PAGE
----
Sunday 15 May 2022

Gardening with a dodgy knee #1

One of the glories of late spring, when thermometer readings race above 50 deg F, is that it’s time to start growing flowers and veg, under glass. But also the pain in my knee seems less.

There’s something about warmth: warm sunshine, warm water or even a hot water bottle, that soothes a dodgy knee. And physical activity gets easier. But I do have to garden in a slightly less vigorous way now. It’s not because I’m ancient that I have a dodgy knee. It is a result of having to jump off a boat that ran aground in Exmouth 30 years ago. The trauma to the knee when I landed badly ( trying to protect my back which had caused me some pain) meant I lost cartilage. I was told I’d likely get trouble with that knee in years to come. So here we are.

More positively there’s a scientific explanation for heat therapy. Warmth makes blood vessels dilate which means more oxygen flows to the muscles - presumably around the knee in my case. And when the muscles are pliable the knee joint is flexible - and lubricated - and the stiffness goes. Also, we all know how we feel when the sun is out. Warmth, on a neuro-psychological level, is good for us and decreases the pain signals to the brain. So warmth is good.

It doesn’t alter the fact that I have 3 or 4 prescription pain killers a day when I’m back out in the garden. I can’t kneel to weed as shooting pains charge up my thigh and I can’t get up. So I dig - with a fork or spade - and weed that way. When the soil is really dry I have a hefty hoe to weed between plants, if I’m lucky, or between rows if I’m not. There are ways around gardening with a dodgy knee. I get less done per hour than I used to. But, as I have all the time I need, now I’ve stopped tutoring, I don’t have to garden in a rush.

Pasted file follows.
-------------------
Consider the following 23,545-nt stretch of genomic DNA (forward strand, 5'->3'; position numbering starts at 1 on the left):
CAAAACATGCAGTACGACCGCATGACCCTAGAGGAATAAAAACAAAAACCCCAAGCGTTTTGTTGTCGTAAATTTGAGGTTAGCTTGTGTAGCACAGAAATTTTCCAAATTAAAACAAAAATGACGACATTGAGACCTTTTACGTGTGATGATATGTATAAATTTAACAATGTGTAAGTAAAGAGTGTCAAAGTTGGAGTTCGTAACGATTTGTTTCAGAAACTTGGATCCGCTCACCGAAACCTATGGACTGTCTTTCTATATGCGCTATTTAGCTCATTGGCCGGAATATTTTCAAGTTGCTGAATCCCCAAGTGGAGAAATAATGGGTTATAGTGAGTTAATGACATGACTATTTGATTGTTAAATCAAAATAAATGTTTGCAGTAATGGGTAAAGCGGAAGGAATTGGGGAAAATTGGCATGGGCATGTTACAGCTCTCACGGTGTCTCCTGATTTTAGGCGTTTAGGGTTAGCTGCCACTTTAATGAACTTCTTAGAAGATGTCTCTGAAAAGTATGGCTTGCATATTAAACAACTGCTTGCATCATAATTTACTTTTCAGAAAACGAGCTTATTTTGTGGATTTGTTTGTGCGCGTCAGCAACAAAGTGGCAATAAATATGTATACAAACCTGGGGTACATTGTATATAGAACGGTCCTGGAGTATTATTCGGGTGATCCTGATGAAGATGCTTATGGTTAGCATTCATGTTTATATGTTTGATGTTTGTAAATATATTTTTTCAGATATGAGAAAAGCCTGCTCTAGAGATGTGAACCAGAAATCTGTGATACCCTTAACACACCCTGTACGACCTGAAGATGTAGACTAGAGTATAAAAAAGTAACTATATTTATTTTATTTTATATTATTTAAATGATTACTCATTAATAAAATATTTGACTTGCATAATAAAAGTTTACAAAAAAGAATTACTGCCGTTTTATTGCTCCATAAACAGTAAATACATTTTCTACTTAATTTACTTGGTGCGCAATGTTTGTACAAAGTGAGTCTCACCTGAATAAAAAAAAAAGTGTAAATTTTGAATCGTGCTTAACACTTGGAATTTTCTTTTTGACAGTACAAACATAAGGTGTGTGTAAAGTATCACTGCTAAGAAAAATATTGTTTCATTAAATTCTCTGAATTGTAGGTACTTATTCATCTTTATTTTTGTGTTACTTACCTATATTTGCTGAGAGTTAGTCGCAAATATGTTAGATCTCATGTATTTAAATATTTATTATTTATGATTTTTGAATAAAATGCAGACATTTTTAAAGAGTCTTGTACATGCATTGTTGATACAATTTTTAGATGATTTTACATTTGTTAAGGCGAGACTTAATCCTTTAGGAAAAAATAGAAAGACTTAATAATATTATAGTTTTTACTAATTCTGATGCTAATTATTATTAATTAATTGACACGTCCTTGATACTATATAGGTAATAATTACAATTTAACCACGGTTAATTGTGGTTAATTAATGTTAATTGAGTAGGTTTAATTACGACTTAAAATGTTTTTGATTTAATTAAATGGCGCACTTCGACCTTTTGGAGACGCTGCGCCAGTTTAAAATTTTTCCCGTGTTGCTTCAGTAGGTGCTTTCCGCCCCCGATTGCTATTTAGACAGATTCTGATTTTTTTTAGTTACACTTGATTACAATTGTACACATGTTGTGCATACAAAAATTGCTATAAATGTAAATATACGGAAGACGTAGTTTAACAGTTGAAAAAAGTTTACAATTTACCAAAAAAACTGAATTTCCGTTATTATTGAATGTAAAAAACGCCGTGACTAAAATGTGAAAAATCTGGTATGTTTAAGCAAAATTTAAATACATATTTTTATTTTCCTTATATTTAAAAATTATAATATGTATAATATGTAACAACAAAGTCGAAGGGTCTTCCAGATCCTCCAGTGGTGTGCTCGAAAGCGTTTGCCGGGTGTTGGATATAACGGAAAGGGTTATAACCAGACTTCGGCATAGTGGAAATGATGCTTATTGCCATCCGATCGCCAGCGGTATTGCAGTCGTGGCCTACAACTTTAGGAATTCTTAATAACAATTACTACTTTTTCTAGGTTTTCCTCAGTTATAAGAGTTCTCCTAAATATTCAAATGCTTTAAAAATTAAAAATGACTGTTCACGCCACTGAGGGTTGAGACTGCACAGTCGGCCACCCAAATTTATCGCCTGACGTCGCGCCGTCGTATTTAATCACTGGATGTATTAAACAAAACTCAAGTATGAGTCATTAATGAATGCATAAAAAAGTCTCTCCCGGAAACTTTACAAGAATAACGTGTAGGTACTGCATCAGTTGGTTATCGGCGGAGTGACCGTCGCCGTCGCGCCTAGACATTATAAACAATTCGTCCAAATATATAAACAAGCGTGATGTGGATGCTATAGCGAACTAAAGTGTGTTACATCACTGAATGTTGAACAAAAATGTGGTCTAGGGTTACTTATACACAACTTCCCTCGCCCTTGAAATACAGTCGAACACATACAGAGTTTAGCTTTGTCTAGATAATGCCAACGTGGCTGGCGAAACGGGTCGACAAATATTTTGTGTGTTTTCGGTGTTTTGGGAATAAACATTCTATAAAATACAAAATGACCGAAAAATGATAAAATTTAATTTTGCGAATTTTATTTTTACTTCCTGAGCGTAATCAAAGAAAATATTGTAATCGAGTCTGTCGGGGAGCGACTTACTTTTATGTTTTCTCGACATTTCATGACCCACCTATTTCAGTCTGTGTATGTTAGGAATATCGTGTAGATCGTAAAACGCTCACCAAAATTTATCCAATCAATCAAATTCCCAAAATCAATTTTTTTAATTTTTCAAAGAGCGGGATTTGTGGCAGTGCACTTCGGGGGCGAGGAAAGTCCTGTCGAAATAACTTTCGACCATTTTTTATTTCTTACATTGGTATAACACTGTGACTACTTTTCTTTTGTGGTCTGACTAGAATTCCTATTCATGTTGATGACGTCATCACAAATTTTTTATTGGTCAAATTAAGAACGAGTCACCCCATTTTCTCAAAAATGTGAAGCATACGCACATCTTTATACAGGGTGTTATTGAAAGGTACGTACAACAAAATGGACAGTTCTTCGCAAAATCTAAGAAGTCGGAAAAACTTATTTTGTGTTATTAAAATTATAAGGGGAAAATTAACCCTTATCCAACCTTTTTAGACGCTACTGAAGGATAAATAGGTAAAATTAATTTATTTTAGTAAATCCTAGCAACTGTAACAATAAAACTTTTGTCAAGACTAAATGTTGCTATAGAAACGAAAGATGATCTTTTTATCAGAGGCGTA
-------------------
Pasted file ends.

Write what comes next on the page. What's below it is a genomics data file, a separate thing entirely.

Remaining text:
Weeding between patio slabs, where I can’t dig with a spade is a trial. Sometimes my husband helps. Occasionally I resort to the least harmful weedkiller possible. There may be a tool on the market for such a job. I have joined a fb gardening group. They are so helpful - I’d better ask them.

Being outside at least 10 minutes a day is good for us psychologically, so says Dr Michael Mosley, who researches such things. It has been a very dry few weeks and I’ve barely been out to a pub, restaurant or to see friends over the last eight days as there’s been so much to do in the garden. But there’s also been much sitting out in the sunshine. 

A garden is a lovesome thing, God wot?

As I write I remember I left my amaranth - celosia plants out overnight. They should have hardened off by now. And the same goes for the romanseco ( calabrese) which arrived a fortnight ago in a cardboard book wrapper from cousins in Leeds. I repotted them and they are a good few inches bigger now. My lovely dwarf beans have also hardened off and I told my brother I would send him photographs of the rose he gave me for my birthday. It’s called Molineux. No guessing what the colour of the petals is!

But I’d better get on with it! A day’s light gardening to do. I may have to put a few plants in at ground level but many will go in the raised beds. The latter is much easier to do with a dodgy knee. Far less bending is involved. 

Until next time.

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